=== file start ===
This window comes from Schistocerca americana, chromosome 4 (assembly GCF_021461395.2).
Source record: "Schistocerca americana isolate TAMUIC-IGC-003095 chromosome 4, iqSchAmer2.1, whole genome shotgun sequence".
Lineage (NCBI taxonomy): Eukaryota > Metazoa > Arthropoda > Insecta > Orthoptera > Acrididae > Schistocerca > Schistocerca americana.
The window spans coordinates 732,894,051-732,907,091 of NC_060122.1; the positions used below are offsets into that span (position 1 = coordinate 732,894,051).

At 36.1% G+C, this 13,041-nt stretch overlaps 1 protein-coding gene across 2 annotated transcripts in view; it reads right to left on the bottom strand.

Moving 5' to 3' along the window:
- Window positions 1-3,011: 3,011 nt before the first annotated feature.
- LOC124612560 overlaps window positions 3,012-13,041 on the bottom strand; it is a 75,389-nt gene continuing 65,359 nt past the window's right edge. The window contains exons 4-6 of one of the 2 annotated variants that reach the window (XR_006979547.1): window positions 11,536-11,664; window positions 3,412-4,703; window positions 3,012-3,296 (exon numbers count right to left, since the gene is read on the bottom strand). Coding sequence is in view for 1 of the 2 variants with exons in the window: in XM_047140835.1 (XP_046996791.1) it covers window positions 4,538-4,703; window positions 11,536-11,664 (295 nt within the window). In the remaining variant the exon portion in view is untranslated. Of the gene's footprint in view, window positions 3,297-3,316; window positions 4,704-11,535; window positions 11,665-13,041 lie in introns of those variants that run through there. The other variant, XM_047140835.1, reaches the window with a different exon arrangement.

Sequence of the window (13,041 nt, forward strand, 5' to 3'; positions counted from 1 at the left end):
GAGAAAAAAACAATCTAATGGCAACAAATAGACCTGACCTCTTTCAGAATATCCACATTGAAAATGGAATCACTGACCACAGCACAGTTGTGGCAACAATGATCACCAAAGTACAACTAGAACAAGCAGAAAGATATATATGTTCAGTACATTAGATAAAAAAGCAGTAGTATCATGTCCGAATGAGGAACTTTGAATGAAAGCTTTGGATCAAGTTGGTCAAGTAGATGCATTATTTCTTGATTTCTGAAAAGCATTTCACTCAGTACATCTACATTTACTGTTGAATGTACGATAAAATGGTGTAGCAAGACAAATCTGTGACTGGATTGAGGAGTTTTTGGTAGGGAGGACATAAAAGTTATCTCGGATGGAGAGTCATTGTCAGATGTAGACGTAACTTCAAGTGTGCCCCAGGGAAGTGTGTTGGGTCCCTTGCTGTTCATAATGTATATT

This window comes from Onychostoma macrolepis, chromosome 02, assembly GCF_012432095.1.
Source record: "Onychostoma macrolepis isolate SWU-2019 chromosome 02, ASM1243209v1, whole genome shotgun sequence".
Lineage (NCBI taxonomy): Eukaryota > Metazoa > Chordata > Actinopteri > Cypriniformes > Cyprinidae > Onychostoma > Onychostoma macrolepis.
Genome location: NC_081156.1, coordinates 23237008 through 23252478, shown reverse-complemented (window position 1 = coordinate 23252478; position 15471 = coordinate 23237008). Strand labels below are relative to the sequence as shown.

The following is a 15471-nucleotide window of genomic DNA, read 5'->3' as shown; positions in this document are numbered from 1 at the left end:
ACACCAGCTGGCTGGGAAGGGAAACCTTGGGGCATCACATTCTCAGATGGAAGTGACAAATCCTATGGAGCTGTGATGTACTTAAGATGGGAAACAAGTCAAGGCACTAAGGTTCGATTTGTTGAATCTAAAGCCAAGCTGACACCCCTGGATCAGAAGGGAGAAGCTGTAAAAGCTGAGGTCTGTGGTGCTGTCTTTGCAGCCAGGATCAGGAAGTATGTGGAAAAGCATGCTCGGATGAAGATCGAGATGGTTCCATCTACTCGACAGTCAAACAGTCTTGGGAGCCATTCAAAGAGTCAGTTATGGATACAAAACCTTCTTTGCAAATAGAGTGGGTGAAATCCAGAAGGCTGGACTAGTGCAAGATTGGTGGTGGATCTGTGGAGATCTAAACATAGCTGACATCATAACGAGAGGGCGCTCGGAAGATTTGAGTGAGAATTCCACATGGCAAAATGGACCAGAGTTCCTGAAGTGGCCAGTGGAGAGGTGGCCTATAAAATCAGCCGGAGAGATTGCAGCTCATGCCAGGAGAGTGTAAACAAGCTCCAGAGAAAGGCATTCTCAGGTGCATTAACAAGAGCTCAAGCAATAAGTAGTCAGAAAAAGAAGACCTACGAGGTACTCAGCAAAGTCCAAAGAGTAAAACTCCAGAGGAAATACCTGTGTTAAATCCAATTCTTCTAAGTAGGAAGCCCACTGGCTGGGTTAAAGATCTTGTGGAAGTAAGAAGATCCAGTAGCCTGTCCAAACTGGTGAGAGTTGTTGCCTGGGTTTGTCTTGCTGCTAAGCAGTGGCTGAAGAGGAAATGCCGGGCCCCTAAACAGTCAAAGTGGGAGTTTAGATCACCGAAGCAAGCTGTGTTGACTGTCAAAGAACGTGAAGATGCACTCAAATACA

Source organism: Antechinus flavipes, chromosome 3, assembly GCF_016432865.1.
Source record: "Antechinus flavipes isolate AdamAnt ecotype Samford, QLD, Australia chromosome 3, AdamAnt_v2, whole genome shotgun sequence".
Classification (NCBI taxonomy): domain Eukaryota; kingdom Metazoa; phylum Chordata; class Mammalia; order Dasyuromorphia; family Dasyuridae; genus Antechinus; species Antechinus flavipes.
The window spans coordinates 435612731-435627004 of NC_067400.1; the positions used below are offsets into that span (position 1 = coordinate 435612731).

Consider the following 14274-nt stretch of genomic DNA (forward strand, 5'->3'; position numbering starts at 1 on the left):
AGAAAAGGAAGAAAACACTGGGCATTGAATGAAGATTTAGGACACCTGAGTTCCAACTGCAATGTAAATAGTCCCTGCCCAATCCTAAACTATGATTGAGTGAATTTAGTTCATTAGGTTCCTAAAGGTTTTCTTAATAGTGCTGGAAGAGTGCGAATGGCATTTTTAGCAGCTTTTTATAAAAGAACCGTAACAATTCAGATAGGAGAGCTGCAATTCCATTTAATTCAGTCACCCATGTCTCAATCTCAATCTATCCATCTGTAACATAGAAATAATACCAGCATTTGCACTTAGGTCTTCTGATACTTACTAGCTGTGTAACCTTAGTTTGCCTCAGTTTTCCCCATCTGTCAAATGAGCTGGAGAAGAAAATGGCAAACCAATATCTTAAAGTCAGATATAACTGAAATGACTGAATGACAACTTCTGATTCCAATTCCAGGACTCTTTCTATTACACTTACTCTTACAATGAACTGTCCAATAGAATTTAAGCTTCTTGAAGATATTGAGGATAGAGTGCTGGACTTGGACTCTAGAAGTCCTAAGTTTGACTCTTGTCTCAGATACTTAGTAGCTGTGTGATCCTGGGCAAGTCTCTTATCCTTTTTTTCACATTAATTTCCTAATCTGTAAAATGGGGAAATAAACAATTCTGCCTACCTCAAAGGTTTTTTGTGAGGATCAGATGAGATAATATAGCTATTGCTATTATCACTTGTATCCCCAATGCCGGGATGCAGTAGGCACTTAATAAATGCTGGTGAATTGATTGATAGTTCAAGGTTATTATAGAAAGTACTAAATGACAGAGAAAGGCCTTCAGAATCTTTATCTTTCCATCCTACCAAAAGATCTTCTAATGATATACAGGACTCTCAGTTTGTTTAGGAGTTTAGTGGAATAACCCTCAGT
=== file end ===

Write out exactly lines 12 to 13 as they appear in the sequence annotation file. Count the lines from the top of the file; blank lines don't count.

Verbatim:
Source record: "Onychostoma macrolepis isolate SWU-2019 chromosome 02, ASM1243209v1, whole genome shotgun sequence".
Lineage (NCBI taxonomy): Eukaryota > Metazoa > Chordata > Actinopteri > Cypriniformes > Cyprinidae > Onychostoma > Onychostoma macrolepis.